We’ll be making a rub that compliments pork today. Most pork rubs on the market lean towards the sweeter side. Mainly because the sugars work well with pork. To this, we can add hits of heat with chili or give it some punch with a pepper kick.
So into a bowl we’ll add paprika, brown sugar, salt, pepper, cumin, mustard powder, garlic powder, onion powder and a little kick of cayenne powder at the end.
Mix it well and transfer it to a rub shaker and give the pork collar a good coating. I tend to apply my rub from about 12” above the meat, this just ensures a nice even coating and no clumps.
I do like to give pork a slightly heavier than normal coating, as it can handle it.
Do not rub the “rub” in, just pat it down and leave it to sweat away. You’ll see within the hour the dry rub will draw out moisture and will look more like a wet glaze than a dry rub.
If you’d like a full list of ingredients, you can check out this rub I made for turkey and see how I developed it for pork.
BBQ sauce with zing
What’s great BBQ without some knockout sauce to go with it? Some would say half of what it could be.
This is a great bbq sauce recipe of mine that is sweet to taste but has a nice peppery after kick in it, just perfect for pork.
Into a small saucepan, combine 1 cup of ketchup, 1 and a ½ cups of apple juice, ¼ cup of apple cider vinegar, ½ cup of brown sugar, 4 tablespoons of Worcestershire sauce, 2 teaspoons of garlic powder, 3 teaspoons of onion powder, 1 teaspoon of salt, ½ teaspoon of black ground pepper and a ¼ teaspoon of cayenne pepper.
Stir all of these ingredients over a low to medium heat for around 15 minutes until they reduce a little and thicken up a little.
Once cooled, transfer them to a sauce bottle.
Pulled pork is one of the most versatile meats you can smoke.
It goes well in burgers, tacos, pies and even rolls. Burrito, nachos, etc, etc.
Smoked Pulled Pork
- 6-10 lbs Boston Butt or Pork Collar
- 8 tbsp smoked paprika
- 6 tbsp brown sugar
- 3 tbsp salt flakes
- 2 tbsp ground black pepper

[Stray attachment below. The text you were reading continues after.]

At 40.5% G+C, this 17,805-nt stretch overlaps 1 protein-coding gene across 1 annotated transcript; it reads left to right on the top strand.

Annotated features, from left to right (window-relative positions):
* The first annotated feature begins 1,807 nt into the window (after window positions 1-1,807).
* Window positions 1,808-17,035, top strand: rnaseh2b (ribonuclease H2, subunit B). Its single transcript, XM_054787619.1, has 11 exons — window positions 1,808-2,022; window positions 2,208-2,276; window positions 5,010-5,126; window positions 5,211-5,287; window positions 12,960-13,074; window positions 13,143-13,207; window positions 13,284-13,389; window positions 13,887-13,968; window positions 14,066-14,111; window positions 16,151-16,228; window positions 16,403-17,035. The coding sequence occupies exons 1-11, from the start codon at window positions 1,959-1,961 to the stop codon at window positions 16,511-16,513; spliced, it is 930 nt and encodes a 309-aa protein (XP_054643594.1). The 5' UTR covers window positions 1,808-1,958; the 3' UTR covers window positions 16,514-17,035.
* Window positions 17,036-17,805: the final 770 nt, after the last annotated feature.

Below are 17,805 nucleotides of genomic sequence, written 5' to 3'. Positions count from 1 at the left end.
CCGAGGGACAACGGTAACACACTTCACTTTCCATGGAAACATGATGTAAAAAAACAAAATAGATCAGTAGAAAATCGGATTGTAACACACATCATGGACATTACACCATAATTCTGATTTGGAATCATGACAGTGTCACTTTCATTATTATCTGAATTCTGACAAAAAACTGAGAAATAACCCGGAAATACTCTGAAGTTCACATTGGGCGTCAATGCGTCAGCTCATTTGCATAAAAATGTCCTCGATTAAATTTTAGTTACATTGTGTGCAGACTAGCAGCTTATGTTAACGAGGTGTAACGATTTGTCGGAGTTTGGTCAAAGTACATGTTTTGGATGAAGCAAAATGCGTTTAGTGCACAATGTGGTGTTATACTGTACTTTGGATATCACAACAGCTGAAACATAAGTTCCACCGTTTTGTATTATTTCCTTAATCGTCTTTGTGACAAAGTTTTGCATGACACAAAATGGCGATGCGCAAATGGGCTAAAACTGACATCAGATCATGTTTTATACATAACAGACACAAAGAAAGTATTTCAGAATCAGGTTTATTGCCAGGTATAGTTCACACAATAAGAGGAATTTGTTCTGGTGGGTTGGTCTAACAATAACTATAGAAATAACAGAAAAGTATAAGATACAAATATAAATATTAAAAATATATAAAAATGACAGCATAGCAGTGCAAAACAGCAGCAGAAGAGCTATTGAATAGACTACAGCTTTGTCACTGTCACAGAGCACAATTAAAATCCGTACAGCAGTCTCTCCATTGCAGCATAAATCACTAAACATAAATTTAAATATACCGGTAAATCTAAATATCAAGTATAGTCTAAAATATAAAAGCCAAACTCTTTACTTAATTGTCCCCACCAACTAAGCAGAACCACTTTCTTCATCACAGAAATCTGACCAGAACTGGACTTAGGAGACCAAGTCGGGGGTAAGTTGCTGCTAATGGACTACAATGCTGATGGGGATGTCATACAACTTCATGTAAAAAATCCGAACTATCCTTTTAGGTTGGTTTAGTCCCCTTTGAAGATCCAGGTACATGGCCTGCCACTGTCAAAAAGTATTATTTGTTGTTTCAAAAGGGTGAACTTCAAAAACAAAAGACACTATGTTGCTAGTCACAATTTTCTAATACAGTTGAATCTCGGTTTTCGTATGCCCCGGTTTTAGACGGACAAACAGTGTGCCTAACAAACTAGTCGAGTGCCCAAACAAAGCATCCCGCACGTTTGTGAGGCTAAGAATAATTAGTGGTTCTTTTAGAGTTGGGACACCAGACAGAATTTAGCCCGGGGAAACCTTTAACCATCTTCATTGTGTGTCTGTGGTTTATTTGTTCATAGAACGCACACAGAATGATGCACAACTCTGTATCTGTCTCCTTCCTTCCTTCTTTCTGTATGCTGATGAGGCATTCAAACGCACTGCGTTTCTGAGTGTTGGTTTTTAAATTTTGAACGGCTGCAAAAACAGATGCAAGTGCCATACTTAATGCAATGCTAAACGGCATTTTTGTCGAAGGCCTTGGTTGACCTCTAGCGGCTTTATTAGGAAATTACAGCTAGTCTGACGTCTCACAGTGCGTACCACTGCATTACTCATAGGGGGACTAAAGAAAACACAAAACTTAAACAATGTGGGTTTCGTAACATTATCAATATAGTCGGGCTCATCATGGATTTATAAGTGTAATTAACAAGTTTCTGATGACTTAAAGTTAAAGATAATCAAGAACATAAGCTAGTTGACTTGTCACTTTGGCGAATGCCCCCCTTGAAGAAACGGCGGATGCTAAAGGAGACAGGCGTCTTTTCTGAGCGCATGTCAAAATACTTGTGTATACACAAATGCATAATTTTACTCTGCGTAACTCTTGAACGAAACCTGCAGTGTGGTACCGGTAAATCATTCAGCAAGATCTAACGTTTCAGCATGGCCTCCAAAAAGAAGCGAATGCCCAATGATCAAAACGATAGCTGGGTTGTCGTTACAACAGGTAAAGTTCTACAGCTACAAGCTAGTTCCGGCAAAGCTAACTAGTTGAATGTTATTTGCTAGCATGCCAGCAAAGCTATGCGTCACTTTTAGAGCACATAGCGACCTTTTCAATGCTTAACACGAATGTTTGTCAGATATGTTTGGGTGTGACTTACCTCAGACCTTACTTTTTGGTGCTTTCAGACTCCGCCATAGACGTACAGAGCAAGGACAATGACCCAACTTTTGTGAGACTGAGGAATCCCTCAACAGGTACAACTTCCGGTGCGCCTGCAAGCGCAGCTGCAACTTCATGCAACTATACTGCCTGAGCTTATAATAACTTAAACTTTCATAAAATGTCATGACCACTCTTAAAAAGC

- 1 tbsp ground cumin
- 1 tbsp mustard powder
- 1 tbsp garlic powder
- 1 tbsp onion powder
- ½ tsp cayenne powder
- 1 cup ketchup
- 1 ½ cup apple juice
- ¼ cup apple cider vinegar
- ½ cup brown sugar
- 4 tbsp Worcestershire sauce
- 2 tsp garlic powder
- 3 tsp onion powder
- 1 tsp salt
- ½ tsp black ground pepper
- ¼ tsp cayenne pepper
- Remove any silver skin and hard solid pieces of fat, these just will not render down during the cooking process.
- Trim off most of the soft fat, you can leave some as this will render down.
- Trim off any loose bits of meat as these will just dry up during the long cook.
- Using a rub shaker, give the pork a generous coating of dry rub from approximately 12” above the meat. This just allows the rub to fall and coat evenly, as opposed to clumping and giving an uneven coverage.
- Leave this to sit for around an hour while get the smoker ready, the dry rub will turn to what looks like a wet glaze this time.
- Set up your smoker for high indirect heat using lump charcoal and some apple wood chunks for smoking.
- Once the temps have stabilized at 300°F, put the meat in the smoker and insert an internal meat thermometer to track the temps.
- After 2 hours into the smoke check the meat for any dry patches. If there are any, give the dry parts a spritz with apple juice. Keep checking every half hour after this and spritz if needed.
- Once the internal temp reaches 160°F, wrap in foil and put back on the heat.
- When the internal temp reaches 195°F, start probing the pork for tenderness. When you feel no resistance from sticking a metal skewer in, you know it will be time to rest.
- Put this into a cooler wrapped in towels to keep hot for 2 hours.
- After 2 hours has gone by, remove from the cooler and transfer to a tray, including all of the juices.
- Pull the meat apart, removing and gristle of hard fat. Once all pulled apart, add a sprinkle of the dry rub and squirt of the BBQ sauce.
- In burgers with a fresh crunchy slaw to help cut through the smoky-sweet pork.
- In tacos with some finely sliced lettuce, a drizzle of the BBQ sauce and some spicy mayonnaise.
- On some loaded nachos, crunchy and filling but just the perfect comfort food.